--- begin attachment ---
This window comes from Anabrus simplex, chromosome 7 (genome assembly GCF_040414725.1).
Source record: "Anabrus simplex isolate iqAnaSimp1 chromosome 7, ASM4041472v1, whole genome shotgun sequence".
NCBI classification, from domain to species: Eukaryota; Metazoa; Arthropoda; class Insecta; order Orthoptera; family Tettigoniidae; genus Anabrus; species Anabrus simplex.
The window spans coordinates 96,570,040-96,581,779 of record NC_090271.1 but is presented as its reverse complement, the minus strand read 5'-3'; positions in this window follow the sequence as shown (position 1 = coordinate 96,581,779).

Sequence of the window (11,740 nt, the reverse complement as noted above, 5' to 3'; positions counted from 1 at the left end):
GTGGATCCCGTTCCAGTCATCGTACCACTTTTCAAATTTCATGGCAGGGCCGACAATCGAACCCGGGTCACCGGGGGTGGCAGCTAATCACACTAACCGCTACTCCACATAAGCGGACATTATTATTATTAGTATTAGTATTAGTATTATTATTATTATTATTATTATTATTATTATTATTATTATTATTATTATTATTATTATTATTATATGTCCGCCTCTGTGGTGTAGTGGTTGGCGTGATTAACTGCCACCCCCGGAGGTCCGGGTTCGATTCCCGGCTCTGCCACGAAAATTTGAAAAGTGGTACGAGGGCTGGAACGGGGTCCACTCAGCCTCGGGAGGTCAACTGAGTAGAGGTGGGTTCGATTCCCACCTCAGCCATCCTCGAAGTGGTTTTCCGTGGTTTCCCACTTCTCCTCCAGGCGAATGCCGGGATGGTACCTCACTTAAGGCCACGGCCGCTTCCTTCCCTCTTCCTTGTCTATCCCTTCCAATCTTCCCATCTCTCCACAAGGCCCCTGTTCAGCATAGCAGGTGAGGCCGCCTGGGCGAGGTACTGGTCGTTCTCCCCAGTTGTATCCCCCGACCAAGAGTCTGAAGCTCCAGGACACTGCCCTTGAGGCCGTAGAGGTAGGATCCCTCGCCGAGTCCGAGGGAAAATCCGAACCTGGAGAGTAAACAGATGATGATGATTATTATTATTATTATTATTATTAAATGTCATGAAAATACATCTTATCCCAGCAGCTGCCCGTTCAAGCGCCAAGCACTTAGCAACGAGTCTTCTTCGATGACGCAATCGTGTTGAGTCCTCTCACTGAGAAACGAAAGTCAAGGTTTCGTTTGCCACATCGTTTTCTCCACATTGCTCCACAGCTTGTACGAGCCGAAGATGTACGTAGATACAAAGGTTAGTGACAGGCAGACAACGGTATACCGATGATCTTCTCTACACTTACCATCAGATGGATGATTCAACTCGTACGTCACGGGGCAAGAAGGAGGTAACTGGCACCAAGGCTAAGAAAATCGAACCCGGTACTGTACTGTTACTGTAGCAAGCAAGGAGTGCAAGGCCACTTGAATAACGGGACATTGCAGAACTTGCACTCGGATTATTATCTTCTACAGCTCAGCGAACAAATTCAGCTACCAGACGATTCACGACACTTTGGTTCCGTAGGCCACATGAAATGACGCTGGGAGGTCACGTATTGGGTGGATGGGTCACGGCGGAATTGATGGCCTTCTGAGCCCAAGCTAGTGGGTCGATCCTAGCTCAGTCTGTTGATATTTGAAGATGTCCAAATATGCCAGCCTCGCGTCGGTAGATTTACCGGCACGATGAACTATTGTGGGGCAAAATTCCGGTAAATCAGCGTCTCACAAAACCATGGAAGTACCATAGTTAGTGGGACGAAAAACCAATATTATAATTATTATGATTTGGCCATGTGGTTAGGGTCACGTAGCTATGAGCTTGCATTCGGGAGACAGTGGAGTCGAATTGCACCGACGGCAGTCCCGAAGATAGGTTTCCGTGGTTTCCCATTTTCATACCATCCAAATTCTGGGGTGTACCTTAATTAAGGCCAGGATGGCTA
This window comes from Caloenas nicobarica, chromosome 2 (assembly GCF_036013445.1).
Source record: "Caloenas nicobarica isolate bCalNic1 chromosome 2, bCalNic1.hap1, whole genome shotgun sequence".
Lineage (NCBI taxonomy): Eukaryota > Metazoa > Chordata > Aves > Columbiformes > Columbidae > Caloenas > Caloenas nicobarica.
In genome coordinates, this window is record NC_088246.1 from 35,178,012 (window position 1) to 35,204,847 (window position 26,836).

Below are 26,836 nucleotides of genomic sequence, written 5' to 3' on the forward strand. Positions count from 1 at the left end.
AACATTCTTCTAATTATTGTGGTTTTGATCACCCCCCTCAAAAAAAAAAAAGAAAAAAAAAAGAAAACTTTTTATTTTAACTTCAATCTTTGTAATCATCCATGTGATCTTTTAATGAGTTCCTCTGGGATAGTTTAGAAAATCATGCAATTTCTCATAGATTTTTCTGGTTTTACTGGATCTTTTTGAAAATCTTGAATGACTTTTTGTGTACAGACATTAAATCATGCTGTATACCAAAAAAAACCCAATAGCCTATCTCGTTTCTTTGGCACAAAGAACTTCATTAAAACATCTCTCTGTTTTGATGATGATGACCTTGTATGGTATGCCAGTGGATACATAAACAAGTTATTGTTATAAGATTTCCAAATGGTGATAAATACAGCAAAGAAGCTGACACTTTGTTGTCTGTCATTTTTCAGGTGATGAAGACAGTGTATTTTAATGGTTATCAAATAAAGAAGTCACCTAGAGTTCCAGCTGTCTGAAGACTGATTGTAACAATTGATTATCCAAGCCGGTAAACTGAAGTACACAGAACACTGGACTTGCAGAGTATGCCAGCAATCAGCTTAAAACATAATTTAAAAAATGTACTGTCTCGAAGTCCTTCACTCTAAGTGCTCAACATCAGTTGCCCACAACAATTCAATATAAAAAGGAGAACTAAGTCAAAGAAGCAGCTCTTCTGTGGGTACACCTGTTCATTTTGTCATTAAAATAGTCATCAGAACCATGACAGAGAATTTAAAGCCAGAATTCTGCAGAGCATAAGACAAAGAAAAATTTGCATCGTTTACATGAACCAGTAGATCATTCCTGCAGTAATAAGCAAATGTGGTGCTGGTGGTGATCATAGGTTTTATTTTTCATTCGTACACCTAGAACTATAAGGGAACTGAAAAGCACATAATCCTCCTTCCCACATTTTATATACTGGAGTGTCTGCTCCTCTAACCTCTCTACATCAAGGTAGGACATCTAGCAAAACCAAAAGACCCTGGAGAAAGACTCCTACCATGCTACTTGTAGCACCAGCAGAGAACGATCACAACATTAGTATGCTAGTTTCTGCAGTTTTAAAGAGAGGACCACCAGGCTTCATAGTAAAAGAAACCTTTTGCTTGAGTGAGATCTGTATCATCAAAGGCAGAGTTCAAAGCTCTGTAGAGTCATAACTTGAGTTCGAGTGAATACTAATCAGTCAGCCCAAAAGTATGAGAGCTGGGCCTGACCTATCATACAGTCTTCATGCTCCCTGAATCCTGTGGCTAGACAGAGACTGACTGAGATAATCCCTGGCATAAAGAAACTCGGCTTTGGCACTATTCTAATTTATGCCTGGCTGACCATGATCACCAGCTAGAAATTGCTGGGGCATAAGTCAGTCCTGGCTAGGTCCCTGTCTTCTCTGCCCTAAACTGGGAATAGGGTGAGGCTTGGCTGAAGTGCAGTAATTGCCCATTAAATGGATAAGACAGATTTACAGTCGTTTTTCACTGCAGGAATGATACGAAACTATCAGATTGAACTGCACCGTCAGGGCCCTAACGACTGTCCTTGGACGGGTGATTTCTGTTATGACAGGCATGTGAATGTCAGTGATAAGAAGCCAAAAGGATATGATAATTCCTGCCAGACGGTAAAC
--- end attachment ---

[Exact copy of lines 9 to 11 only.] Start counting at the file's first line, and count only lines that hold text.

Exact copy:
Lineage (NCBI taxonomy): Eukaryota > Metazoa > Chordata > Aves > Columbiformes > Columbidae > Caloenas > Caloenas nicobarica.
In genome coordinates, this window is record NC_088246.1 from 35,178,012 (window position 1) to 35,204,847 (window position 26,836).

Below are 26,836 nucleotides of genomic sequence, written 5' to 3' on the forward strand. Positions count from 1 at the left end.